Q: Were you a fan of Superman and other comic book  heroes when you were a kid?

A: So, everything I just said was the serious reason I wrote the book. The other reason is that I wanted to be 10 years old again. I was a fan growing up of his comic books. I fell in love with Superman for real when George Reeves played him on TV.

In the series I was watching in the 1960s – and I think the best of the Superman onscreen. But yeah, it was all about reinventing my own feelings of having this incredible escape.

 

Q: Are you Jewish?

A: Yes, I am.

 

Q: How does Judaism play into this…What is Jewish about Superman?

A: Among my previous books, I had written a book about the Jewish Diaspora, and I was intrigued by the way Jews live around the world today and what I think is an often written-off or underplayed Diaspora which I think is every bit as being Jewish today in Israel.

I was intrigued by the fact that it was two Jews, Jerry Siegel and Joe Shuster, who created Superman. I thought, “Geez, the fact that two Jews created him, two Jews published the creation, and the Jews were disproportionately involved in everything about his evolution and his movement into all of the various media – from TV and movies to cartoons and animated films – I thought that was what the Jewish story was. What I began to see as I looked into Superman more was that character himself was Jewish. There was evidence that Jerry and Joe threw in everywhere, from the fact that when he came from the planet Krypton his name was Kal-El. As you know “El” is God and “Kal” or “Kol” is voice or vessel. I think they gave us a character that had a name like the voice or vessel of God; they gave us a character whose triangle he sort of stood on was “Truth, justice and the American way.” The Mishna talks about “Truth, Justice and Peace,” which is what, hopefully, the American Way ought to be, whether it is or not.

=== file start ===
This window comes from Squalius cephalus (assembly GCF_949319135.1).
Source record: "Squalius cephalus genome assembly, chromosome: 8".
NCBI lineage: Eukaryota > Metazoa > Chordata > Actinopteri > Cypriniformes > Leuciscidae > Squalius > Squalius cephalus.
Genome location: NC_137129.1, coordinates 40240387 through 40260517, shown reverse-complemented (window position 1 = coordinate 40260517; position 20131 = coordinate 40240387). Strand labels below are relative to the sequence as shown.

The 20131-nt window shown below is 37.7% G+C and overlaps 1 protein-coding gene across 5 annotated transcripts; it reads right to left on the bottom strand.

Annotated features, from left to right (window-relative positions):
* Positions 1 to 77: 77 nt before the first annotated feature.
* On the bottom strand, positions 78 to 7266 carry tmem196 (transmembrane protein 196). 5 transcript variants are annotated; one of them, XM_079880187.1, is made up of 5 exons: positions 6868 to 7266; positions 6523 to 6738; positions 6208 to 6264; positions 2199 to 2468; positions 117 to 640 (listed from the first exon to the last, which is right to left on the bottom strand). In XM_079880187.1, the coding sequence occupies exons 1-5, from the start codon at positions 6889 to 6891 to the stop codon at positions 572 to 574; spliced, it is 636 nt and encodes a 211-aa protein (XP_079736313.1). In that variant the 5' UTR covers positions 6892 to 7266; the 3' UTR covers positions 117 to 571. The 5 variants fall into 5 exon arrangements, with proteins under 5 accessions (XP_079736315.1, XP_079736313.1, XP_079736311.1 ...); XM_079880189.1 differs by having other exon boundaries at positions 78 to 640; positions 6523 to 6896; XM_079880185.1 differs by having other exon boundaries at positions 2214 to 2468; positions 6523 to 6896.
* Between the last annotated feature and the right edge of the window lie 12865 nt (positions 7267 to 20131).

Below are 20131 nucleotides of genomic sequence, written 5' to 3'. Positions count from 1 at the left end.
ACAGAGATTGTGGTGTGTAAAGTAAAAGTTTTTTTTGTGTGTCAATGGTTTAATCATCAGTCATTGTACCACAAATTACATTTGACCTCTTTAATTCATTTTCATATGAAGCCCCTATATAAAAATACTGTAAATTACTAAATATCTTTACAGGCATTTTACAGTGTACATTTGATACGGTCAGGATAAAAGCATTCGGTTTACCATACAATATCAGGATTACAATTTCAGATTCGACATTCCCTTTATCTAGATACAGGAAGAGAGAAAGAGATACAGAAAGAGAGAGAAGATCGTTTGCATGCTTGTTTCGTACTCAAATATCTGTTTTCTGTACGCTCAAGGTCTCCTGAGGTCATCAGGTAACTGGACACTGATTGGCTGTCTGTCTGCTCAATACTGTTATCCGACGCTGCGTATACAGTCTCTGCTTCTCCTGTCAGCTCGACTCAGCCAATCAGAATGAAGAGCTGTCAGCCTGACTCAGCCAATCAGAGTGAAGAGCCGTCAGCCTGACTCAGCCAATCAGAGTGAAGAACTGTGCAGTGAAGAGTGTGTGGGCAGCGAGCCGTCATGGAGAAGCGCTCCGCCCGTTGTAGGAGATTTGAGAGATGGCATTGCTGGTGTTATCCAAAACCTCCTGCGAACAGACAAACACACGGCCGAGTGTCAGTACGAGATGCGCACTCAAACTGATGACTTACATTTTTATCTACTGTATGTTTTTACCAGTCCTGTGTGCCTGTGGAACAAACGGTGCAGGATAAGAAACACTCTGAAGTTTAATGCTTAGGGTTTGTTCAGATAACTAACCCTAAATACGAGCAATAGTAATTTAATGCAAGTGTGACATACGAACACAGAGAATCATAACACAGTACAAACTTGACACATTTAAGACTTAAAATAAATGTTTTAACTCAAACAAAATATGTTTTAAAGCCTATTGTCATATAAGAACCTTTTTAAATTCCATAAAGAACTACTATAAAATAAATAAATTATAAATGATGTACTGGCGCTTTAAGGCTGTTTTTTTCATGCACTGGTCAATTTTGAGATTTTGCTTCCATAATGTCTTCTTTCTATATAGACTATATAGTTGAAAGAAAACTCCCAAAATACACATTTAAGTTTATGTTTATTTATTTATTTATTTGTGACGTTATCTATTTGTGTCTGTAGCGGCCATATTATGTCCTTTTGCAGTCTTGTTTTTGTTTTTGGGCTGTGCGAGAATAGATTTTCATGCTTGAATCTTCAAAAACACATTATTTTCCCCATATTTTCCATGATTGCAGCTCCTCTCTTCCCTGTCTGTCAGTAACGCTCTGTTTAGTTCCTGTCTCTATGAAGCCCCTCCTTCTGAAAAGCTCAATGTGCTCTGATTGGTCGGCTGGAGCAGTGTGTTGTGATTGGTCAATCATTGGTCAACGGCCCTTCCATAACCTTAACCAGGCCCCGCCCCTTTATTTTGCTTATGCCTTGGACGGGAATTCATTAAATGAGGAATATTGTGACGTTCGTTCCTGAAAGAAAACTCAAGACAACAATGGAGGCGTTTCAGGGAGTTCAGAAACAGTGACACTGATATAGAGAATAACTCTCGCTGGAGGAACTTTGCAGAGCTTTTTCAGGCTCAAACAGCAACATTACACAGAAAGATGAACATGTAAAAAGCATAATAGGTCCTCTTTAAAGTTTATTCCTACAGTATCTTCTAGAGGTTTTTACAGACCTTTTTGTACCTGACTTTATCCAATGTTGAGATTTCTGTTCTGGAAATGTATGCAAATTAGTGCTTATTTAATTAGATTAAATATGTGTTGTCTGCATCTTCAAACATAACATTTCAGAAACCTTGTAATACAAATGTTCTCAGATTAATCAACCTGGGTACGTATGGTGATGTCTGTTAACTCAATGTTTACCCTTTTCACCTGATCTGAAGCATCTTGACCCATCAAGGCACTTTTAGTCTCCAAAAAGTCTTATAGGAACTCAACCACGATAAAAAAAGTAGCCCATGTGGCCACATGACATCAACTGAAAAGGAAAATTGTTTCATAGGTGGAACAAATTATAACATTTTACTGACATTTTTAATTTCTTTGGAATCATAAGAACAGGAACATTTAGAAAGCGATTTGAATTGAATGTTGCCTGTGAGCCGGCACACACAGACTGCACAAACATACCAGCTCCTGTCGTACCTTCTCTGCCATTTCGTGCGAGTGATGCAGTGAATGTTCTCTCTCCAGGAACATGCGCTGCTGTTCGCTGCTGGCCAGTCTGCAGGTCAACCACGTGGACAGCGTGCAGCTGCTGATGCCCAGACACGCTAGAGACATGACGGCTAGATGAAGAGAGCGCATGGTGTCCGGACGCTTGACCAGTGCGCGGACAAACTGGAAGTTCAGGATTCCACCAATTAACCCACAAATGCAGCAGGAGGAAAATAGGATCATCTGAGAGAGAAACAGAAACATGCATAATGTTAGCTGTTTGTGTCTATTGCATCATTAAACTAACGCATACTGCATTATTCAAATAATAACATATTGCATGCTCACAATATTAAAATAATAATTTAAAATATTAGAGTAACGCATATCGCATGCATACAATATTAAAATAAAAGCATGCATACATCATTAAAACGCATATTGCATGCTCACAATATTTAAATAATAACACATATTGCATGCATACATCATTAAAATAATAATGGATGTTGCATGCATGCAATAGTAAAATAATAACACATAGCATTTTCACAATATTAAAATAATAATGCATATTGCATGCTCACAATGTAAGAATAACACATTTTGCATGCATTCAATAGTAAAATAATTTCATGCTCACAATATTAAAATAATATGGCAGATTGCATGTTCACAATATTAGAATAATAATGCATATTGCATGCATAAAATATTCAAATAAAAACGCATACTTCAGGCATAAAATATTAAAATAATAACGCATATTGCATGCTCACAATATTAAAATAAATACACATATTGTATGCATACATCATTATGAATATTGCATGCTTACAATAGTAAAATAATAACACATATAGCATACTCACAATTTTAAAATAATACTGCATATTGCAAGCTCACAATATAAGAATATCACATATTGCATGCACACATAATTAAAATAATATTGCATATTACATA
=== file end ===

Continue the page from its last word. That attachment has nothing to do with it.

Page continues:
The story of Superman’s coming here from the planet Krypton has always been seen as a Christ story: a God-like figure in a faraway world sends his first born son down to show mankind it can be better than it thought it could be. I thought a more compelling metaphor was that parents, desperate to save their first born, float him out into Outer Space where he is adopted in the middle of the American West by two of the most consummate Gentiles you would ever meet – John and Martha Kent. They raise him as their own and realize they have an exceptional child. The story of Superman coming to Earth struck me as a story straight out of Exodus and the story of Moses. The story of the destruction of the planet that he left behind is the story of Genesis. My most fun piece of evidence is that any name that ends in “man” is one of two things. It is either a superhero or a Jew, or in this case both.

 

 

 

Rabbi Bob Alper

will speak at Sinai Temple in

Springfield on Oct. 22

 

 

Mitchell Bard will speak

at the Springfiled JCC

on Wednesday,

November 13

 

Larry Tye will speak at both Literatour and the Worcester JCC Author Series